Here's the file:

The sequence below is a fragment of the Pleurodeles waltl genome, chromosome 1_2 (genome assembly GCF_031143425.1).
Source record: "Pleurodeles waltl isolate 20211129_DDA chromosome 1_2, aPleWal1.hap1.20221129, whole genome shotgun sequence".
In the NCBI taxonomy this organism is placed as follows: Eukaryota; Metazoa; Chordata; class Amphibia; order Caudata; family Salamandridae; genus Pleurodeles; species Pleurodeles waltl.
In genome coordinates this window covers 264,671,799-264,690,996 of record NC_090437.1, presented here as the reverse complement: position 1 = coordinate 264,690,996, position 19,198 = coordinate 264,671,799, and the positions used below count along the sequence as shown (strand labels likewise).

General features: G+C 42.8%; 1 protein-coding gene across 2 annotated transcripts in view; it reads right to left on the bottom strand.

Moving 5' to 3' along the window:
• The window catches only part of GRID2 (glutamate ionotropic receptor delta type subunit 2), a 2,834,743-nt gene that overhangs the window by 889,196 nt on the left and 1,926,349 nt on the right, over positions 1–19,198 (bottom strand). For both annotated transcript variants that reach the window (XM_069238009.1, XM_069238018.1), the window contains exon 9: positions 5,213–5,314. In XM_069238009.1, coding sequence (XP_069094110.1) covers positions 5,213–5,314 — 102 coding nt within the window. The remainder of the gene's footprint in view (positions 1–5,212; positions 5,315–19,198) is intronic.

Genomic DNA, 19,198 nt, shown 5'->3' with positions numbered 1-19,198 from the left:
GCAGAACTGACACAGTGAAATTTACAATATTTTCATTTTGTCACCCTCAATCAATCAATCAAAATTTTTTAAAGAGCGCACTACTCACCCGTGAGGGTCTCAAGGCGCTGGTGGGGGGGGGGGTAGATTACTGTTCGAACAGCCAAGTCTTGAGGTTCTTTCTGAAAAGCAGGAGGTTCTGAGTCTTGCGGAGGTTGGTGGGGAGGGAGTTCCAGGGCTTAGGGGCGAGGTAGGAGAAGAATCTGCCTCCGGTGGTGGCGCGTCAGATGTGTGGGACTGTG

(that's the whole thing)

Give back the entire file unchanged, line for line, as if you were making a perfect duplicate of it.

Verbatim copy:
The sequence below is a fragment of the Pleurodeles waltl genome, chromosome 1_2 (genome assembly GCF_031143425.1).
Source record: "Pleurodeles waltl isolate 20211129_DDA chromosome 1_2, aPleWal1.hap1.20221129, whole genome shotgun sequence".
In the NCBI taxonomy this organism is placed as follows: Eukaryota; Metazoa; Chordata; class Amphibia; order Caudata; family Salamandridae; genus Pleurodeles; species Pleurodeles waltl.
In genome coordinates this window covers 264,671,799-264,690,996 of record NC_090437.1, presented here as the reverse complement: position 1 = coordinate 264,690,996, position 19,198 = coordinate 264,671,799, and the positions used below count along the sequence as shown (strand labels likewise).

General features: G+C 42.8%; 1 protein-coding gene across 2 annotated transcripts in view; it reads right to left on the bottom strand.

Moving 5' to 3' along the window:
• The window catches only part of GRID2 (glutamate ionotropic receptor delta type subunit 2), a 2,834,743-nt gene that overhangs the window by 889,196 nt on the left and 1,926,349 nt on the right, over positions 1–19,198 (bottom strand). For both annotated transcript variants that reach the window (XM_069238009.1, XM_069238018.1), the window contains exon 9: positions 5,213–5,314. In XM_069238009.1, coding sequence (XP_069094110.1) covers positions 5,213–5,314 — 102 coding nt within the window. The remainder of the gene's footprint in view (positions 1–5,212; positions 5,315–19,198) is intronic.

Genomic DNA, 19,198 nt, shown 5'->3' with positions numbered 1-19,198 from the left:
GCAGAACTGACACAGTGAAATTTACAATATTTTCATTTTGTCACCCTCAATCAATCAATCAAAATTTTTTAAAGAGCGCACTACTCACCCGTGAGGGTCTCAAGGCGCTGGTGGGGGGGGGGGTAGATTACTGTTCGAACAGCCAAGTCTTGAGGTTCTTTCTGAAAAGCAGGAGGTTCTGAGTCTTGCGGAGGTTGGTGGGGAGGGAGTTCCAGGGCTTAGGGGCGAGGTAGGAGAAGAATCTGCCTCCGGTGGTGGCGCGTCAGATGTGTGGGACTGTG